- Code generator suite for Franca IDL that does not rely on Eclipse platform and Java. It is runnable from the command line and produces C server stubs and proxies using the GDBus library.
- CORBA mapping for C language
- Apache Celix
Apache Celix is an implementation of the OSGi specification adapted to C. It will follow the API as close as possible, but since the OSGi specification is written primarily for Java, there will be differences (Java is OO, C is procedural). An important aspect of the implementation is interoperability between Java and C. This interoperability is achieved by porting and implementing the Remote Services specification in Celix.
- Apache Thrift
Apache Thrift is an interface definition language and binary communication protocol that is used to define and create services for numerous languages.
- ZeroC Ice is built around the Internet Communication Engine (Ice). The latter is a modern object-oriented toolkit that enables one to build distributed applications with minimal effort. It comes with its own IDL – Slice – as the fundamental abstraction mechanism for separating object interfaces from their implementations. No bindings for C are supported, though.
The following projects could be used by Common API C as run-time dependencies:
Includes D-Bus / kdbus bindings (sd-bus) and a generic main event loop implementation (sd-event).
- Embedded Linux Library (ELL)
Includes D-Bus / kdbus bindings, main loop implementation, string utilities, etc.
The following libraries implement complex data types in C:
The following projects implement messaging via different transports including in-process:
- ZeroMQ messaging library written in C++.
- nanomsg messaging library written in C.
The following efforts target serialization/deserialization of parameters:
- GVariant serialization format is used by kdbus/dbus2 to make access to serialized message content more efficient.
- Protocol Buffers is Google's implementation in C++.
Several C implementations of the Protocol Buffers specification are available:
- nanopb (see also the repository and documentation); targets low memory footprint and avoids dynamic memory allocation
- protobuf-c (somewhat obsolete–last commit in Mar 2015); used to support more specification features while being less 'embedded'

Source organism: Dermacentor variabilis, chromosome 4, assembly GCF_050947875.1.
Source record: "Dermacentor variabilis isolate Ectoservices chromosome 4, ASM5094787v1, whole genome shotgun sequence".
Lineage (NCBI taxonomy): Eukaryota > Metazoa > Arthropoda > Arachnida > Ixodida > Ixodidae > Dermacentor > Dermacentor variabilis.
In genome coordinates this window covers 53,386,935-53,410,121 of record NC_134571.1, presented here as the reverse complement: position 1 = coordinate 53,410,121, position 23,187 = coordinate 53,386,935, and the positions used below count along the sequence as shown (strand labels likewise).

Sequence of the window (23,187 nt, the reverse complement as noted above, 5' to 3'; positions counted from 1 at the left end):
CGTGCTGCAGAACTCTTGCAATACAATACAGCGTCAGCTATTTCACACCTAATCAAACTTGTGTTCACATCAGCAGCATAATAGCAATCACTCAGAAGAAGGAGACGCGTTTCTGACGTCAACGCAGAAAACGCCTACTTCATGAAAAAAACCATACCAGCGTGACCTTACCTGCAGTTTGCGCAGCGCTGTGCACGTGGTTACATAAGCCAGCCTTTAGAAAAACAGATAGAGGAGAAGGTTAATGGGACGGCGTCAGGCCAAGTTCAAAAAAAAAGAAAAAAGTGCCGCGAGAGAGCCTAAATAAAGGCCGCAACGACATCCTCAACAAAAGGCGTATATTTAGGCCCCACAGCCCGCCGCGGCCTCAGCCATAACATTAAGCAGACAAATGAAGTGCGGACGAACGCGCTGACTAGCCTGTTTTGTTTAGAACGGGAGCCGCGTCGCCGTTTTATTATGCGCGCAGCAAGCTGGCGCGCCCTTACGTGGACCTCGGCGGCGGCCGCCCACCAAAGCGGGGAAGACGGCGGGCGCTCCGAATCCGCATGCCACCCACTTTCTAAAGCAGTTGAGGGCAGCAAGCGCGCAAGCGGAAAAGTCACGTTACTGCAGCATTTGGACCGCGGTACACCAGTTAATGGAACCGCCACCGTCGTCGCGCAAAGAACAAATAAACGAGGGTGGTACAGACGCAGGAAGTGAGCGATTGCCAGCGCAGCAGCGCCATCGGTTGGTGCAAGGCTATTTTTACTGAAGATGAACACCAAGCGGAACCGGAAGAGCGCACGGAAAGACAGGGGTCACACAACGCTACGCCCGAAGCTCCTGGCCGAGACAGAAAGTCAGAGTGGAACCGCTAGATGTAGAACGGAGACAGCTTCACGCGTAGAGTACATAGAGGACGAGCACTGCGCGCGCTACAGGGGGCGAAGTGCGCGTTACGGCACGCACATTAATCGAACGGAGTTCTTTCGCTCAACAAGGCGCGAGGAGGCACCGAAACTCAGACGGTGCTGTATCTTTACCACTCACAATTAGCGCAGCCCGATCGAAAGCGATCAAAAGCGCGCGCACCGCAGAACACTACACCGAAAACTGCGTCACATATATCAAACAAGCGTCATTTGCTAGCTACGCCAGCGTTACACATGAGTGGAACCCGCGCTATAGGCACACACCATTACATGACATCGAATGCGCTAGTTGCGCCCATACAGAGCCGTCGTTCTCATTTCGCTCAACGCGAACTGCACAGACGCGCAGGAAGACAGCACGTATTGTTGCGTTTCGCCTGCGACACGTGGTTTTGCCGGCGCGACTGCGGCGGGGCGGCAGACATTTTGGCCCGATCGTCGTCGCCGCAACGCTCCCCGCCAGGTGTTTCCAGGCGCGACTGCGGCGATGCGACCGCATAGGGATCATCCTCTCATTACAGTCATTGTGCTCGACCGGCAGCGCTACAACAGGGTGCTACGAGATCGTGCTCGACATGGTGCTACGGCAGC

- MessagePack claims to be an "efficient binary serialization format" that "lets you exchange data among multiple languages like JSON", but "faster and smaller". Implementation in C is available.
- BSON claims to be "binary-encoded serialization of JSON-like documents". Implementation in C is available.
The following efforts are related to IPC benchmarking:
- D-Bus vs. kdbus, see LKML, 2015-04-25
Describes the setup and the results of using GLib bindings with kdbus vs. D-Bus as the backend.
The following libraries implement a main event loop:
Implements a main event loop among a whole lot of other things.
Implements a main event loop as a part of libsystemd. Includes event source prioritization, optimized timer event management along with signal and child handling on top of
Tries to do one thing only (POSIX event library), and this in the most efficient way possible.
Provides a cross-platform implementation of event loop along with asynchronous I/O, threading utilities, etc. Replaced libev in the node.js implementation.
The following projects are related to parsing, code generation and analysis:
- Boost Spirit
Provides a set of C++ libraries for parsing and output generation implemented as Domain Specific Embedded Languages (DSEL).
The C Interface to Clang that provides a relatively small API exposing facilities for parsing source code into an abstract syntax tree (AST), traversing the AST, etc.